DecimalToDecimal((JulianDayFromDate( NullToValue(<>, StringToDate(‘1901-01-01’,”%yyyy-%mm-%dd”) ) )  – JulianDayFromDate(Lnk_In_Tfm.PROCESSING_DT)) /365.25, ‘trunc_zero’)

Calculate Age Using DaysSinceFromDate

DecimalToDecimal(DaysSinceFromDate(<>, <>) /365.25 , ‘trunc_zero’)

Calculate Age Using DaysSinceFromDate with Null Handling

Here is a second example of null handling being applied to the input data.

DecimalToDecimal(DaysSinceFromDate(<>, NullToValue(<< Input date (e.g.Date of Birth) >>, StringToDate(‘1901-01-01’,”%yyyy-%mm-%dd”) ) ) /365.25 , ‘trunc_zero’)

Netezza Connector Stage, Table name required warning for User-defined SQL Write mode

Recently, while working at a customer site and I encountered an anomaly in the Netezza Connector stage, when choosing ‘User-defined SQL’ write mode, the ‘Table name’ displays a caution / warning even though a table name should not be required.  If you are using a user-defined SQL statement and/or have parametrized your SQL scripts to make the job reusable, each SQL and/or SQL script would have its own schema and table name being passed in.  After some investigation, a workaround was found, which both allows you to populate table name and leverage with different schema and table names within your SQl statement and/or.

Table Name, User-defined SQL, Warning

You will notice, in a screenshot below the ‘User-defined SQL’, ‘write mode’, the property has been chosen, a parameter has been placed in the ‘User-defined SQL’ property, and ‘Read user-defined SQL from a file’ property has been set to ‘Yes’.  However, the yellow triangle displays on the ‘Table name’ property marking it as a required item.  This, also, occurs when placing SQL statements in the User-defined SQL property, whether reading from a file or not.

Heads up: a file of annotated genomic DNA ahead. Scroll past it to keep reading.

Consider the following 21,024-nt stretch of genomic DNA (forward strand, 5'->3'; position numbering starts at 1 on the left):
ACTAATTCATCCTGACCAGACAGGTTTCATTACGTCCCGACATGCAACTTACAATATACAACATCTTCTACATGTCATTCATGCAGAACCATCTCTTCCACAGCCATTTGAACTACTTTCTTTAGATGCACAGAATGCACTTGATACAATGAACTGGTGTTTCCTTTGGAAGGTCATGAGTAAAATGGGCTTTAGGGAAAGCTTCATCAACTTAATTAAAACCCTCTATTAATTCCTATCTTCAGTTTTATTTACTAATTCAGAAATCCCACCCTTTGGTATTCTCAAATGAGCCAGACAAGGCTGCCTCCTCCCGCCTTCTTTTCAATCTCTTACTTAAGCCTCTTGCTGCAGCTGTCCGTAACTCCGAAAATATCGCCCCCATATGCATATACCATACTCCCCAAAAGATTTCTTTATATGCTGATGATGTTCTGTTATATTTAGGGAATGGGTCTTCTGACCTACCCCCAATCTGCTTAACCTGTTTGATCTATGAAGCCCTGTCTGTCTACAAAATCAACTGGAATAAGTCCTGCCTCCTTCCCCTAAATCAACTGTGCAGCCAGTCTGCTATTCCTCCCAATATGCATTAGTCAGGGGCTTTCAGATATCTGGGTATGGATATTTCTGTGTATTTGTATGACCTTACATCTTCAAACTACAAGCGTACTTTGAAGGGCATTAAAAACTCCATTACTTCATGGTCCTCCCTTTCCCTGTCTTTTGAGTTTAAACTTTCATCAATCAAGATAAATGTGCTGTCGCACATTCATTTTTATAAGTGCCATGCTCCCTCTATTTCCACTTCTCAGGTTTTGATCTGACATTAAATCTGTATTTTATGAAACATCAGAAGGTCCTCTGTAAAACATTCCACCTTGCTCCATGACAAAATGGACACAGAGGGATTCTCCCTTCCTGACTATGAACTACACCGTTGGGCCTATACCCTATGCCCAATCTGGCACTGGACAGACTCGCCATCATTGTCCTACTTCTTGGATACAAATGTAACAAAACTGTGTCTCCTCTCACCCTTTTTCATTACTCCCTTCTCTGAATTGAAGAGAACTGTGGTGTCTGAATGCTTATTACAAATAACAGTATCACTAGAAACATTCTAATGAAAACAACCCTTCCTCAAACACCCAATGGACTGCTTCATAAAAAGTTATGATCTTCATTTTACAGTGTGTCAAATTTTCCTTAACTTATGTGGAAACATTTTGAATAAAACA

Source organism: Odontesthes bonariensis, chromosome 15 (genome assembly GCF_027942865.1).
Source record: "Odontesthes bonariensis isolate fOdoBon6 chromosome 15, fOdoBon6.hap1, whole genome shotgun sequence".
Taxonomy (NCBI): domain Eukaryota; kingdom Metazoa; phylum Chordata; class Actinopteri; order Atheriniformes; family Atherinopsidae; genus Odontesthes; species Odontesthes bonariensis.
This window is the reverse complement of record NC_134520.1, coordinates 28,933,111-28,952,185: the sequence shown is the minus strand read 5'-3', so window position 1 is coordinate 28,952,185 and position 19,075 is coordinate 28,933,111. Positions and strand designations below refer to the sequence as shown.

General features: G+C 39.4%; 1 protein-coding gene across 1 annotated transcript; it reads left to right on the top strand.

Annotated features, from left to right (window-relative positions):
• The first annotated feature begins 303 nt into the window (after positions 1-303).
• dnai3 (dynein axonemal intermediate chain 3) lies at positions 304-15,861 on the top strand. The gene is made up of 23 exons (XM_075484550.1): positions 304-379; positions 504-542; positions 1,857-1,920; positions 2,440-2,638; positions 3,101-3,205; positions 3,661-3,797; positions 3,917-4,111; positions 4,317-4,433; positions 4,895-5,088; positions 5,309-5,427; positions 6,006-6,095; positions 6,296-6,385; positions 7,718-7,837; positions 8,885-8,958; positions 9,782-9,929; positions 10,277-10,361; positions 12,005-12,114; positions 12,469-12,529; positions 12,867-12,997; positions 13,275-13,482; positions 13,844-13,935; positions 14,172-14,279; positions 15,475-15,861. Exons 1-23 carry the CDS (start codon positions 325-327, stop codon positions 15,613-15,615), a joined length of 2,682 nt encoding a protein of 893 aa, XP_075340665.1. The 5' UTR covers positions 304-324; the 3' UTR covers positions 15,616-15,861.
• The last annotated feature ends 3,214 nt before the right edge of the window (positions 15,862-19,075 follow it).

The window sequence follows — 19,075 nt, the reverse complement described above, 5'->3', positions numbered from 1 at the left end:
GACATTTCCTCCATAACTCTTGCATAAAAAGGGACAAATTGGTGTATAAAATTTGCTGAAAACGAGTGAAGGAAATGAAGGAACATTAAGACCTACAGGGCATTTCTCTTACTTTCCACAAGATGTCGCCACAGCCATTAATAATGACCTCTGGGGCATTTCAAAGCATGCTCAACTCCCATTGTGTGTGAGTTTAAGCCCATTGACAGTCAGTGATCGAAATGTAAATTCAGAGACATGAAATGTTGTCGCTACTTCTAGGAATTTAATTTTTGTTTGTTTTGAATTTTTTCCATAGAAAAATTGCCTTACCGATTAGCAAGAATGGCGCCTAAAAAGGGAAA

Netezza Connector User-Defined SQL , Table Name Required , Warning
Netezza Connector User-Defined SQL , Table Name Required , Warning

Table Name, User-defined SQL, Warning Workaround

After some experimentation, the workaround is straight forward enough.  Basically, give the ‘table name’ property something to read successfully, so it can move on to the user-defined SQL and/or user defined SQl file script, which the process actually needs to execute. In the screenshot below, the SYSTEM.DEFINITION_SCHEMA._V_DUAL view was used, so, it could be found, then the script file passed by the parameter runs fine.  Another view or table, which the DataStage user has access to, should just as well.